I vividly recall a US Open poster in the subway last year. It was one with Federer, Agassi, Roddick and Serena. They were all in "victory" poses, with their mouths wide open. Someone drew a penis over Fed's mouth and wrote "we like dick". I think a lot of young people think of tennis as an effeminate sport.

loret
04-05-2005, 05:00 PM
I wouldn't really make any assumptions based on NYC Subway "graffiti"...

By this point, Roger is pretty well known in the US. He has earned respect and popularity on his attitude and tennis alone. Good for him he doesn't have a demeanor like Andy, Lleyton, Marat. I've been to 2 tourneys in the US in the past year and Roger certainly atttracted his share of crowds.

Sjengster
04-05-2005, 05:03 PM
I don't think Federer is crying his eyes out at the thought that he's failed to endear himself to those types of people. And "regular joes" in any country are always the death of anything interesting.

jmp
04-05-2005, 05:04 PM
Nice story. However, these guys were in their 40s. Do young, regular joes really care about tennis?

I've read on these boards that college guys think Andy is a big deal. This woman was writing about talking about tennis and the guys who over heard her were very excited about how great Andy was. I think those little tours the American tennis players do and the team competitions really help. I read that Stephanie Graf-Agassi is joining a Houston team this year. That should be a big hit.

Action Jackson
04-05-2005, 05:06 PM
Federer has now won the 5th Slam, now his biggest task is to be over in the US that is a bigger challenge than winning RG.

alexito
04-05-2005, 05:16 PM
charisma, personality, he haven't

Fergie
04-05-2005, 05:25 PM
charisma, personality, he haven't
If Rogi doesn't like the scandals or Hollywood life doesn't mean that he doesn't have personality or charisma :rolleyes: ... He is just a simple and relaxed guy ;)

Tennis Fool
04-05-2005, 05:26 PM
Federer has now won the 5th Slam, now his biggest task is to be over in the US that is a bigger challenge than winning RG.
The 5th and 6th slams ;)

It was great to see him and Nadal on CBS. Too bad it had to be against the NCAA championships and a pre-Masters golf tournament.

PaulieM
04-05-2005, 05:31 PM
If Rogi doesn't like the scandals or Hollywood life doesn't mean that he doesn't have personality or charisma :rolleyes: ... He is just a simple and relaxed guy ;)
:yeah:

Tennis Fool
04-05-2005, 05:31 PM
Exactly. The guy is one of the most if not the most talented person ever to pick up a tennis racquet. Star status is not for serious tennis players.
:confused: All of the biggest star athletes in the US are big celebrities that I can think of: Michael Jordan, Shaq, Kobe, Wayne Gretzki, Mike Phelps, Lance Armstrong, Mary Lou Retton, Michelle Kwan, John McEnroe, Andre Agassi, list goes on and on.

tangerine_dream
04-05-2005, 05:33 PM
Roger is plenty recognized in the US and judging from the US crowds’ reaction to him during US tournaments, I don’t think he’ll go through life being unrecognizable and forgotten. I don’t get the impression that he wants to be superfamous here anyway. He’s already got enough ad contracts with Swiss companies.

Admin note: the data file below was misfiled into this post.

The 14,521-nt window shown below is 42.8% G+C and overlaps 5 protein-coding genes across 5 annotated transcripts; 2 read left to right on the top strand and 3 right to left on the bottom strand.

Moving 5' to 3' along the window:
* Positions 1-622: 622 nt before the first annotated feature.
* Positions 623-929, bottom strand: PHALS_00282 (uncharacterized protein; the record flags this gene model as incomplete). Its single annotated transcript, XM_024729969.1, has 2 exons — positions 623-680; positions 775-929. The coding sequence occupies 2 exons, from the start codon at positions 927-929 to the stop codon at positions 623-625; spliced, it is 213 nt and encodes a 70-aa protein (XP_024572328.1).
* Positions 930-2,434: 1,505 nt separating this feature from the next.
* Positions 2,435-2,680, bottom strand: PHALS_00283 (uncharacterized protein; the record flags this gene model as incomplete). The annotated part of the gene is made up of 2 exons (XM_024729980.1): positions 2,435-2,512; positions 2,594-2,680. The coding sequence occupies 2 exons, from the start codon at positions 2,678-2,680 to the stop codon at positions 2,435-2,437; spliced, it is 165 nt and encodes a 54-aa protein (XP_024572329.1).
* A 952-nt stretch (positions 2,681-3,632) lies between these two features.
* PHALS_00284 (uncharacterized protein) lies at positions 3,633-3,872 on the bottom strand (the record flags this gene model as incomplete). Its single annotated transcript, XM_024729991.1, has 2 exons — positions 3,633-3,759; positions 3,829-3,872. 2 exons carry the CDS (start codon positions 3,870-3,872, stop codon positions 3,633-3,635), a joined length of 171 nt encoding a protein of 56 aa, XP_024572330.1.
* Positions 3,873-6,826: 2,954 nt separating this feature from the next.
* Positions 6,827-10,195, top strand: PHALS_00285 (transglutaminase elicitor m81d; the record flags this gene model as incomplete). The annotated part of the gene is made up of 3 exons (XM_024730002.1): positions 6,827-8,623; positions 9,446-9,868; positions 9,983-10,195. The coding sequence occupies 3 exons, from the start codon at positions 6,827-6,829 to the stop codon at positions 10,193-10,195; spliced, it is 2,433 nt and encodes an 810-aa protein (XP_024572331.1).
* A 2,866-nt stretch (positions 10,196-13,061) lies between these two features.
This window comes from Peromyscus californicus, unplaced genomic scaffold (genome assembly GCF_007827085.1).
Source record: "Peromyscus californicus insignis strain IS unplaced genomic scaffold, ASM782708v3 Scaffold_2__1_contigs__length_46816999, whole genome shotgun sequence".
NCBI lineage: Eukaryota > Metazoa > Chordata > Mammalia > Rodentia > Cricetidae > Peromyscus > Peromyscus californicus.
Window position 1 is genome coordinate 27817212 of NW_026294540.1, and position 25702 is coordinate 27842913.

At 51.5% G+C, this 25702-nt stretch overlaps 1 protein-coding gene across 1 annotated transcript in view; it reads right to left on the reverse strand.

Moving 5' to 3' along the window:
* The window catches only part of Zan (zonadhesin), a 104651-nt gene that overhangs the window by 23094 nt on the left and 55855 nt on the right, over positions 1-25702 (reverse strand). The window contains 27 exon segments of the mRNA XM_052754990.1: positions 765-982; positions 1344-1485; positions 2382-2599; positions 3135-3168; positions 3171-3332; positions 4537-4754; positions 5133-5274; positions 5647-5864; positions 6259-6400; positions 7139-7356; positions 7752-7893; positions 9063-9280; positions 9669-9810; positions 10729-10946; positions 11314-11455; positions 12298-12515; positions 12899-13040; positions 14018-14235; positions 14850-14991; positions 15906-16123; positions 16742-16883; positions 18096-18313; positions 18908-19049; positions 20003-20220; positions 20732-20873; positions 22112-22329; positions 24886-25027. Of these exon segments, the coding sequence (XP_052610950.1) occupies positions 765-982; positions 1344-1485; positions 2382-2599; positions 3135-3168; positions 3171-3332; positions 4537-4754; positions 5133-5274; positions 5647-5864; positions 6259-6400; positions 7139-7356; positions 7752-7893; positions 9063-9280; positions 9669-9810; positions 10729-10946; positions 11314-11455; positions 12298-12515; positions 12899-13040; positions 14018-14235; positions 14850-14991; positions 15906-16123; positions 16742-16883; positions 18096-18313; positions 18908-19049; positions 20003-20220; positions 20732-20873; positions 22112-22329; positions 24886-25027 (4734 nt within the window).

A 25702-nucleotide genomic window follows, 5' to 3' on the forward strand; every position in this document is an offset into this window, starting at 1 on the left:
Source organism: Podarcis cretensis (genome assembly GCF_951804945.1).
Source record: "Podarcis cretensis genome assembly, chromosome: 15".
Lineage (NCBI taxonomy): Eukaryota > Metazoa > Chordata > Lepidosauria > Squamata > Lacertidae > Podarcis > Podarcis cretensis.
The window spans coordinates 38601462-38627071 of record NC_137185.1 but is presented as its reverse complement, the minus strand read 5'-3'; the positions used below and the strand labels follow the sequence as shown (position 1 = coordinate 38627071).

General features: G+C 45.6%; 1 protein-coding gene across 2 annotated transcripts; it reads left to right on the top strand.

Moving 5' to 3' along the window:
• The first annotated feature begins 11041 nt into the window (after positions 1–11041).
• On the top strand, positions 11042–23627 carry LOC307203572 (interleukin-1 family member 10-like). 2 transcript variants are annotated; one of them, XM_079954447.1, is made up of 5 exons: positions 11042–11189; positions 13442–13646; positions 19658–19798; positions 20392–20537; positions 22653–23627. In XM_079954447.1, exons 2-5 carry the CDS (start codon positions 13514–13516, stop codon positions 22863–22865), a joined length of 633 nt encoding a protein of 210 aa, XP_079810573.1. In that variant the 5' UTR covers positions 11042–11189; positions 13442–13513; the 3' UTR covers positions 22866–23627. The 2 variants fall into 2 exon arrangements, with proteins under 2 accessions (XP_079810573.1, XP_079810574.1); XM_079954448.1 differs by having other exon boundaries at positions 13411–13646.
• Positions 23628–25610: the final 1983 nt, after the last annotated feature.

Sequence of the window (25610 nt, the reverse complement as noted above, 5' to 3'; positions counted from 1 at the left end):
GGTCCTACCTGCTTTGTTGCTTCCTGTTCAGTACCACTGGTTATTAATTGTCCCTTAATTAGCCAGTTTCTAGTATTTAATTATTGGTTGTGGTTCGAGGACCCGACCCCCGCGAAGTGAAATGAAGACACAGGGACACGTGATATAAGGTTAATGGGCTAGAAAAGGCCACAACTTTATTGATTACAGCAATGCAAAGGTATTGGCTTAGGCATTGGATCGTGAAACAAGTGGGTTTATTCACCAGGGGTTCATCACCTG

But I still harbor a fantasy that one day he and Andy might do a ‘guerilla tennis’ ad like Sampras/Agassi did years ago. ;)

personally, he needs to be American, simple as that

Like Boris Becker was American? :lol: Yes, more anti-American ignorance, so shocking to see in GM. :yeah:

Sjengster
04-05-2005, 05:36 PM
I don't see how that's particularly anti-American, but it's no surprise that the clementine nightmare is paranoid enough to see connections that aren't there. Becker was certainly more American in his personality than Federer, and that's really the issue here.

savesthedizzle
04-05-2005, 05:39 PM
I think for Federer to be a "star" in the US, first people in the US would have to start caring about tennis. Tennis results rarely get talked about in television news broadcasts and if you're lucky, in most newspapers there might be a paragraph or two. There would only be pictures and longer articles about the Slams, if it's Andy Roddick, or in the town where a tournament was currently taking place. It'd probably help if ESPN showed more of his matches too.

Until the American press starts covering tennis as an international sport instead of an American one, Roger pretty much is only going to be known to those people who actually follow tennis.

Action Jackson
04-05-2005, 05:42 PM
The 5th and 6th slams ;)

It was great to see him and Nadal on CBS. Too bad it had to be against the NCAA championships and a pre-Masters golf tournament.

He needs to win the US Open series which is more important than Slams.

You got to see some tennis and that showed these guys, so that's a bonus for you.

WF4EVER
04-05-2005, 08:35 PM
He needs to be?

MissMoJo
04-05-2005, 08:56 PM
IMO he doesn't need to be, and judging from the way he goes about his life he doesn't want to be either.I'm sure he's had the opportunities to do so, if he did. Still, if he ever wants to acquire celebritydom in the U.S without relying on his talent, personality or accomplishments, I'm sure JLo and Britney will be considering marriage proprosals year round.

arcus
04-05-2005, 09:14 PM
He could start playing doubles with bubbles the chimp, and spending the changovers in an oxygen chamber.........

or get really fat and shrink again, like oprah (I think he's made a start on this one.....).

Blaze
04-05-2005, 09:16 PM